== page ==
Sunderland to expand autism friendly programs

  • Katherine Hand director of the Sunderland Public Library on Tuesday afternoon at the library. STAFF PHOTO/DAN LITTLE

Staff Writer
Published: 7/25/2019 11:59:08 AM

Soon, Sunderland library patrons who are on the autism spectrum will be able to check out sensory toys.

Through a recently awarded $7,500 federal grant — known as the Library Services and Technology Act grant — Sunderland’s public library is aiming to make be a more welcoming place for children with Autism. The money, administered through the Massachusetts Board of Library Commissioners, will be used to fund Sunderland Public Library’s project entitled “Access for All: Autism is Welcome Here.”

“We are proud to deliver grant funding to libraries for projects that fill unique needs of libraries across Massachusetts,” said Rob Favini, head of library advisory and development at the MBLC. “Libraries continue to be a vital resource to the communities they serve. Programs funded through LSTA grants illustrate the diverse range of topics and audiences served by Massachusetts libraries.”

To that end, “We will be working closely with consultants to discover ways we can make our facilities and services more comfortable for people on the autism spectrum, and library staff members will attend training sessions on how to best serve people on the autism spectrum,” said Katherine Hand, the School Street library’s director.

Additionally, Hand says the library intends to develop a sensory toy collection that patrons will be able to borrow. Sensory toys are toys that are designed to stimulate the senses, engaging children both cognitively and physically, a statement about the grant notes. Children on autism spectrum often crave certain sensory inputs, and sensory toys can help improve a child’s focus or provide a calming experience.

Any patron with a C/W MARS regional library card will be able to borrow these sensory toys.

“We think all children can benefit from use of these toys and we hope they will be well used by families in our region,” Hand said.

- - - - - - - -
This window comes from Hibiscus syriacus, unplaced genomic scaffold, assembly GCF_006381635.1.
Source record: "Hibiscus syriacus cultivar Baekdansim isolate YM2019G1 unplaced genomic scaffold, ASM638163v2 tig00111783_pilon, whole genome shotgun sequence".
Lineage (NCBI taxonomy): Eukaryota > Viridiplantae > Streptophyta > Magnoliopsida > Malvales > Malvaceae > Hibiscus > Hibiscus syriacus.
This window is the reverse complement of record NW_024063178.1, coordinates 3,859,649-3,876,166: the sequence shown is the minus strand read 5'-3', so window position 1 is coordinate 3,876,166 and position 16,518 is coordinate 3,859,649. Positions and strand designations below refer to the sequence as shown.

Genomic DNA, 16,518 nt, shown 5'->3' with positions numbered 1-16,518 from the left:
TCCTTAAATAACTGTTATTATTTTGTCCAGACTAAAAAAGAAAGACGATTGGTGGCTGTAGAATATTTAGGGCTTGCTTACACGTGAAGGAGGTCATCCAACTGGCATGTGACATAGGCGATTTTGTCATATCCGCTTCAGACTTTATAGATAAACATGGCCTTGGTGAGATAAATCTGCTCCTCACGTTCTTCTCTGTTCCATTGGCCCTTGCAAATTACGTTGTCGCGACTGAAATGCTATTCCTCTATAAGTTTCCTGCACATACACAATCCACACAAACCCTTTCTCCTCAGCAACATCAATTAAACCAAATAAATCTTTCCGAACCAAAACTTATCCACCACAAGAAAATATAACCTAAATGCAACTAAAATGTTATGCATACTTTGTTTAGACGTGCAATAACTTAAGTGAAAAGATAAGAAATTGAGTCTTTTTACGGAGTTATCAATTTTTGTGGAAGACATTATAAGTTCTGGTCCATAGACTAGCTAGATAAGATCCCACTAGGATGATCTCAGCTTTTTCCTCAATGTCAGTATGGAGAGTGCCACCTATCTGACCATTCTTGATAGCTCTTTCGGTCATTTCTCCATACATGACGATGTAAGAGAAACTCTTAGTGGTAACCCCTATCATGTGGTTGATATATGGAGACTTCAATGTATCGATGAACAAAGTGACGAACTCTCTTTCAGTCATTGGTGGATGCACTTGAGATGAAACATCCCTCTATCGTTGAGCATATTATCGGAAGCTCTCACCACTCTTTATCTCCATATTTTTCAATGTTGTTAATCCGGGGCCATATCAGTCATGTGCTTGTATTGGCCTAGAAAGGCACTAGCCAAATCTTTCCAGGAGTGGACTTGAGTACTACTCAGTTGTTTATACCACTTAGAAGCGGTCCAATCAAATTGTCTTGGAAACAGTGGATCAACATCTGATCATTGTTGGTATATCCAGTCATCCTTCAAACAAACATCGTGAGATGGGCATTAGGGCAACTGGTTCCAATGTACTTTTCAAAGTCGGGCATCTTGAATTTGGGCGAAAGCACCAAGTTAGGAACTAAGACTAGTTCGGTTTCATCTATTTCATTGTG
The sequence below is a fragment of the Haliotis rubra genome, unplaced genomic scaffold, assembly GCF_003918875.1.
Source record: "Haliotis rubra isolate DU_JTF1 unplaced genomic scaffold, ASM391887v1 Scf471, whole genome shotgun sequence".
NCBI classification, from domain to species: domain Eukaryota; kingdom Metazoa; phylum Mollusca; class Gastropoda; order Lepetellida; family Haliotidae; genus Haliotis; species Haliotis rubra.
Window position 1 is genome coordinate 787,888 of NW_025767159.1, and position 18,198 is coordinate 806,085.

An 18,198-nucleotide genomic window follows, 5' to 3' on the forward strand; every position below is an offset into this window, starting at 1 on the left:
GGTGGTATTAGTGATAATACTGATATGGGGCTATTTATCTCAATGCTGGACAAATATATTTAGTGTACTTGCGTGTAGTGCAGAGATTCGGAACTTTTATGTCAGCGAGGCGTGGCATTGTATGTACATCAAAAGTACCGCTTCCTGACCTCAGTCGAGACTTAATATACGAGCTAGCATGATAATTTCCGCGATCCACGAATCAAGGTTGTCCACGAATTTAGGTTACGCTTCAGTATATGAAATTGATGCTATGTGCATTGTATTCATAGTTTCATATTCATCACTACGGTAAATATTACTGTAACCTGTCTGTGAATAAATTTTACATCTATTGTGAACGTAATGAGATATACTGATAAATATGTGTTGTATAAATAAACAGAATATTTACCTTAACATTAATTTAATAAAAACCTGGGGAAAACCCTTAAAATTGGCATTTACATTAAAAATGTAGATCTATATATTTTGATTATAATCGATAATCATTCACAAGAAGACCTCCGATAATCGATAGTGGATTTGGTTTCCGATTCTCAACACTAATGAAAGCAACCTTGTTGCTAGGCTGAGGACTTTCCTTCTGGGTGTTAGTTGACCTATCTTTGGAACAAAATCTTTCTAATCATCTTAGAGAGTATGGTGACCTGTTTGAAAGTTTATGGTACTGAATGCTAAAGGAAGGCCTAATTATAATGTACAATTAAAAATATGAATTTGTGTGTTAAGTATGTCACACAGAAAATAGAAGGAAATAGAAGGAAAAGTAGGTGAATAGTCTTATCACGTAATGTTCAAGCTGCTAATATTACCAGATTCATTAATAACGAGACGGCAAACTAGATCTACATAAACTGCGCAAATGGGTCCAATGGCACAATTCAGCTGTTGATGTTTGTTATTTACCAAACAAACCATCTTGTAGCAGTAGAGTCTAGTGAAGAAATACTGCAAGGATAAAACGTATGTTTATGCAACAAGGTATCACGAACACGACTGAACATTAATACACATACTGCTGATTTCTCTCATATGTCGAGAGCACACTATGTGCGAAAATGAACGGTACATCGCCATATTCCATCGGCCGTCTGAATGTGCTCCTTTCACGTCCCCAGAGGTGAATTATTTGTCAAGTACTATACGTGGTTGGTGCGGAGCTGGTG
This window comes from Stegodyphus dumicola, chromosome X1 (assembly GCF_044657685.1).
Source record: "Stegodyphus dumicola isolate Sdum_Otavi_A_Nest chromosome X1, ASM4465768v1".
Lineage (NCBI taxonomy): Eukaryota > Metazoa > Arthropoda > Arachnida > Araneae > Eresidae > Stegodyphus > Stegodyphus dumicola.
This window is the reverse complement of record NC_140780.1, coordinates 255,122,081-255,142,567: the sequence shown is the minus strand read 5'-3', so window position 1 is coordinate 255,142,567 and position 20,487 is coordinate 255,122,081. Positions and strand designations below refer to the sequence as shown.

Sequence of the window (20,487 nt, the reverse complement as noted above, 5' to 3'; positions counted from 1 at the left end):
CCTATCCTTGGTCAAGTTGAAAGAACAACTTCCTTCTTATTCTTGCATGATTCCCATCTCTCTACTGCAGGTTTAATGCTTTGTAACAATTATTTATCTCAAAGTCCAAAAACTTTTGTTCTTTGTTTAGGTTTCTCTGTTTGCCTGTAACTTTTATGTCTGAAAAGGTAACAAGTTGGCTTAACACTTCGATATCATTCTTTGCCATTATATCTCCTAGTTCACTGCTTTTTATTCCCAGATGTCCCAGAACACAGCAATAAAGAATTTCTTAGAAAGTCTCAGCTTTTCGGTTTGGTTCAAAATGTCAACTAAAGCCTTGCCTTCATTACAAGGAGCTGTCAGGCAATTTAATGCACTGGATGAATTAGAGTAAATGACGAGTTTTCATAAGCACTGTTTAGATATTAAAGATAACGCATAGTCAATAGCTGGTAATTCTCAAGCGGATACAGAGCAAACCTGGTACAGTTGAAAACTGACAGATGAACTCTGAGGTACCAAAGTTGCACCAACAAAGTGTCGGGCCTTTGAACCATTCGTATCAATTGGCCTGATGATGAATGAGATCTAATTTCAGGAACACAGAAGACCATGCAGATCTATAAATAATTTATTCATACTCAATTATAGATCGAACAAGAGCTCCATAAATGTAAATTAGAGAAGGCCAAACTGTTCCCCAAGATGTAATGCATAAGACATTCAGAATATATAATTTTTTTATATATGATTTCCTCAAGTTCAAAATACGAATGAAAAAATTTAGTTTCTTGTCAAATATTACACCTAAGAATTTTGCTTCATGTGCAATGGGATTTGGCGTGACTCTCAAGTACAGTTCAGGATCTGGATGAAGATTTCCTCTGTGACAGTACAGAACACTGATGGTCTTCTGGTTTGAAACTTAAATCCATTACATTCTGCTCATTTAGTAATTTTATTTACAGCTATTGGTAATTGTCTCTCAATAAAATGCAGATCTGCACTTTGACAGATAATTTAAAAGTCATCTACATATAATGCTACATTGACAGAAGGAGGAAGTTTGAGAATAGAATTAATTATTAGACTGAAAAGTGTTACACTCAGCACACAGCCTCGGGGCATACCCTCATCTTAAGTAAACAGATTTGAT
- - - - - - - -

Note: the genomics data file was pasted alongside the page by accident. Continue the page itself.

While the toys are a big part of it, Hand noted the largest focus of the library’s sensory-friendly initiative will be on providing public programs for children and teens on the autism spectrum and their families. Librarians will also solicit input on existing programs, services and facilities.

“We plan to establish a Parent Advisory Council group comprised of parents with children on the autism spectrum. We hope this group will serve as important advisers to us during this project, and will help us plan programs and services that meet the needs of their children,” Hand explains.

The library already has plans to host autism-friendly playgroups, and programs for teens on the autism spectrum to help them prepare for college and/or the workforce. The grant will begin in October of this year and will run through September 2020.

According to the statement, the Massachusetts Board of Library Commissioners developed the LSTA direct grant program using federal funding to help libraries meet local community needs including programs that help new Americans learn English and become citizens; STEM (science, technology, engineering and mathematics) and STEAM (science, technology, engineering, arts and mathematics) projects; programs that serve teen needs; and projects that preserve valuable historical documents.

In addition to the direct library grant program, the state commissioners use the grant to support statewide programs and services including summer reading programs, research databases, the statewide eBook program, the Commonwealth Catalog and mass.gov/libraries, which has information and resources for residents, the statement says.

Andy Castillo can be reached at acastillo@recorder.com.


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